My rating: 5 of 5 stars
“First of all, you can’t fall into hating the people you are killing. Because you’ll carry that hate with you longer than you will the actual killing itself. It is only by the grace of God that you are on one side and your enemy is on the other side. I often think, ‘I could have been born in North Vietnam.’”
Matterhorn author Karl Marlantes, August 20, 2010 The Times (London).
Matterhorn: A Novel of the Vietnam War launched onto the bestseller lists in 2010, when United States was entrenched in two unpopular wars in ill-understood and seemingly hopeless places: Iraq and Afghanistan. Neither of these wars is comparable to Vietnam in terms of tactical warfare, terrain, volume of casualties and mis-treatment of vets by their fellow citizens, but the cultural divisions at home, the politicizing of the conflicts and the anger and sorrow over the loss of soldiers and civilians remain the same.
Matterhorn tells the Odyssey of Second Lieutenant Waino Mellas as he leads Bravo Company through the jungle near Vietnam’s border with Laos, just beyond the DMZ. The company’s mission is to secure a remote hilltop base: the fictional Matterhorn. This novel is a living thing. It breathes and pulses, it horrifies and heartens. It is a brilliantly written tribute to combat veterans and a searing examination of the fog of war.
Bravo Company becomes a collective Sisyphus, at the mercy of the gods of the Fifth Marine Division. It spins in circles in the jungle, trying to make sense of the quixotic orders of base commanders more concerned with their careers than the lives of the young men in their charge. The soldiers of Bravo Company endure the unbearable: jungle rot, immersion (or trench) foot, man-eating tigers, near-starvation and dehydration, and of course, the horrific wounds of war: bullets, grenades, mines and shrapnel cut down the company throughout their journey.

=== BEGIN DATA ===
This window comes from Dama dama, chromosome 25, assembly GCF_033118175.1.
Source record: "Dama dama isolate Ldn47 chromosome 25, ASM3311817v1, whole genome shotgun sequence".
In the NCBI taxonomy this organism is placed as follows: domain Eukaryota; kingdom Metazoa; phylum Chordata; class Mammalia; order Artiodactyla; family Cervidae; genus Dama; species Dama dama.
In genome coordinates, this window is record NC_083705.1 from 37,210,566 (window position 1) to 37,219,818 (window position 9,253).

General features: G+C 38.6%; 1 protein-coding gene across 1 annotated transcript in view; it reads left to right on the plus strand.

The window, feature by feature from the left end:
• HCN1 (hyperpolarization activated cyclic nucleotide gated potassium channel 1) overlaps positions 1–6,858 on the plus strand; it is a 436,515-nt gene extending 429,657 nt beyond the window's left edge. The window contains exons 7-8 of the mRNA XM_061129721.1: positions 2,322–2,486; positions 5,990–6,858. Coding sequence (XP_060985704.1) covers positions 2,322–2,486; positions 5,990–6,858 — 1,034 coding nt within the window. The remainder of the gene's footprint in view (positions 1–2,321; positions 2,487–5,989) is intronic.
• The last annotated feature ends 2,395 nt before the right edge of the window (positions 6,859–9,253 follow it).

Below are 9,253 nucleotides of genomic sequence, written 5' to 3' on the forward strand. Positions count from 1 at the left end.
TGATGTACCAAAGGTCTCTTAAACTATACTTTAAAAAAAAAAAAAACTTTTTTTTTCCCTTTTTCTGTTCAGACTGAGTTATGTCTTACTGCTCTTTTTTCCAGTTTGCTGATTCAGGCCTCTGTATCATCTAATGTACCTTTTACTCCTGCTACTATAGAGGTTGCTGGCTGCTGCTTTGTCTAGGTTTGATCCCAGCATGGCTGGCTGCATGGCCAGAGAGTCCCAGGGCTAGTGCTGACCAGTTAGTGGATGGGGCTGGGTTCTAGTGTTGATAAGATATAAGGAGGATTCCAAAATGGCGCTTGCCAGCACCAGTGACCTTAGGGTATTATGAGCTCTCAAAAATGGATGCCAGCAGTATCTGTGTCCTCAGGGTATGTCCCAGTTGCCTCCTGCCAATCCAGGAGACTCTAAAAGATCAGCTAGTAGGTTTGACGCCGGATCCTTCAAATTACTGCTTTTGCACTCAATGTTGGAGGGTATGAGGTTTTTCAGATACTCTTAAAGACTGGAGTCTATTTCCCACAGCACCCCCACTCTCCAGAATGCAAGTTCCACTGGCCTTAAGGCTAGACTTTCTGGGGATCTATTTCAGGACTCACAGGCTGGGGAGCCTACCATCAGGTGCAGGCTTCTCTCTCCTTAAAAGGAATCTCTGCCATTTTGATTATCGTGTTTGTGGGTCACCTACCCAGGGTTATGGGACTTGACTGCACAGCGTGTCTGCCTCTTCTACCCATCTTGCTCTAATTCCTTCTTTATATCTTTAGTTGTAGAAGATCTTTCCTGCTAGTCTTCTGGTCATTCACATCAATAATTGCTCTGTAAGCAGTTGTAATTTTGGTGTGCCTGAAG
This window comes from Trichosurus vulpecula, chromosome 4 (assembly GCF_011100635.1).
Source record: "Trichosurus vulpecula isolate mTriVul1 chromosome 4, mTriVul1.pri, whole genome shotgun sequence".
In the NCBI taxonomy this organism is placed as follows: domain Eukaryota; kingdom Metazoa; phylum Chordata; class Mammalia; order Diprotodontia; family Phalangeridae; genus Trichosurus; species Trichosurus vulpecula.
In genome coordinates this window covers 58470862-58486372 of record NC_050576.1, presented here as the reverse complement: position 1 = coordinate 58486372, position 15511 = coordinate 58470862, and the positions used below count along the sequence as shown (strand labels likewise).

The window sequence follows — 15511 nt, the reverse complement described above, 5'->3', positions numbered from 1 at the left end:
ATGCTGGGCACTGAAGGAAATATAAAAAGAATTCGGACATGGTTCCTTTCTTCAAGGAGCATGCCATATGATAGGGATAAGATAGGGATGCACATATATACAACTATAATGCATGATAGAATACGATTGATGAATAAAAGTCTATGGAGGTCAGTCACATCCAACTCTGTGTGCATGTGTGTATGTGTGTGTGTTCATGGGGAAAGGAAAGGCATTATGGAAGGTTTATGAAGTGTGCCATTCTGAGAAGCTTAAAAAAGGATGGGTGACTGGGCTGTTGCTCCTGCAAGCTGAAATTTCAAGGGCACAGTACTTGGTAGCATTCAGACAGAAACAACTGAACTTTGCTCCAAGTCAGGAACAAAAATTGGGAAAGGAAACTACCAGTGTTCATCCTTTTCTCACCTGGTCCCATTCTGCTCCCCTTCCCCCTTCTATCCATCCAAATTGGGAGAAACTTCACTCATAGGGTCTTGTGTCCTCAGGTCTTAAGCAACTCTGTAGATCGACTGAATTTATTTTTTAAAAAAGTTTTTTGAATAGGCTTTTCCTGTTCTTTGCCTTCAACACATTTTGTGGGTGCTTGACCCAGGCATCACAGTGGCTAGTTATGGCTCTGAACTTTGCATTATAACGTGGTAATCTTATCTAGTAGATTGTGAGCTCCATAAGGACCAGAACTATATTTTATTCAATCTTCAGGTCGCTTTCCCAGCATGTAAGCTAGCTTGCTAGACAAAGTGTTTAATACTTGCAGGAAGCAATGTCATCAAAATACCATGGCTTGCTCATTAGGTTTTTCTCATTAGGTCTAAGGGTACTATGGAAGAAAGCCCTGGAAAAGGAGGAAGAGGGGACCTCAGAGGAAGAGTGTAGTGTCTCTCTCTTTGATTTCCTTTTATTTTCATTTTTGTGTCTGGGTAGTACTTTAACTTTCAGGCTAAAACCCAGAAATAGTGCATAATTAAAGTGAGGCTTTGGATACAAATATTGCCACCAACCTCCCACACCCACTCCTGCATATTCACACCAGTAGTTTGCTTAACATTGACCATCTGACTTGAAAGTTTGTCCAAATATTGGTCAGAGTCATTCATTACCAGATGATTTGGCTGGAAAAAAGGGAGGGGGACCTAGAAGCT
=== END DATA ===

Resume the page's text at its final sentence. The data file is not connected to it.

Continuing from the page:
The narrative has many themes: the adventure of battle and the camaraderie of soldiers; the value of a well-trained militia in sharp contrast with inherent unjustifiable nature of war; the racial tension between black soldiers and white that brings the conflicts of home to the battlefields of Vietnam; and the truth of military politics – the power struggles between reserve and regular officers and “lifers” on the ground and with their commanding officers, who adjust casualty numbers and keep up a pretense of victory to look good to their superiors and to the press at home.
Marlantes writes with clarity and authenticity, in a style that is raw, vivid and surprisingly readable. Matterhorn flows with fully realized characters whom you come to love or revile with ferocity, your heart breaking with each loss. He provides breathtaking detail; the combat scenes are rendered in a minute-by-minute reel and you experience the soliders’ fear, adrenalin and pain.
It took Karl Marlantes, a decorated Vietnam veteran and accomplished civilian (Lieutenant, USMC; Rhodes Scholar, Oxford) thirty years to write, rewrite and find a publisher for Matterhorn. Although I would not wish such an arduous journey to publication on any writer, I believe that telling this story now, in a new century, to a generation for which the Vietnam War is an anecdote or a chapter in an American History textbook, benefits the book’s readers and its subject.
Among the most precious and devastating aspects of any war are the soldiers’ stories. No one who has not served in combat can understand what a soldier suffers physically and emotionally. For Vietnam veterans, who returned home only to face insults and shunning, the stories remained locked inside. Writers who record their stories speak for the millions who cannot. In 1977, journalist Michael Herr published Dispatches, an account of his experiences in Vietnam in 1967-68 embedded with platoons; Vietnam veteran Tim O’Brien offered the beautiful and compelling The Things They Carried in 1990. Twenty years later – and thirty-five years after the end of the war in Vietnam – Karl Marlantes reminds us that the stories of young soldiers in the jungles of Southeast Asia are as devastating and relevant now as they were to a generation once removed – our fathers, brothers, uncles and grandfathers – who still live with these experiences tormenting their hearts.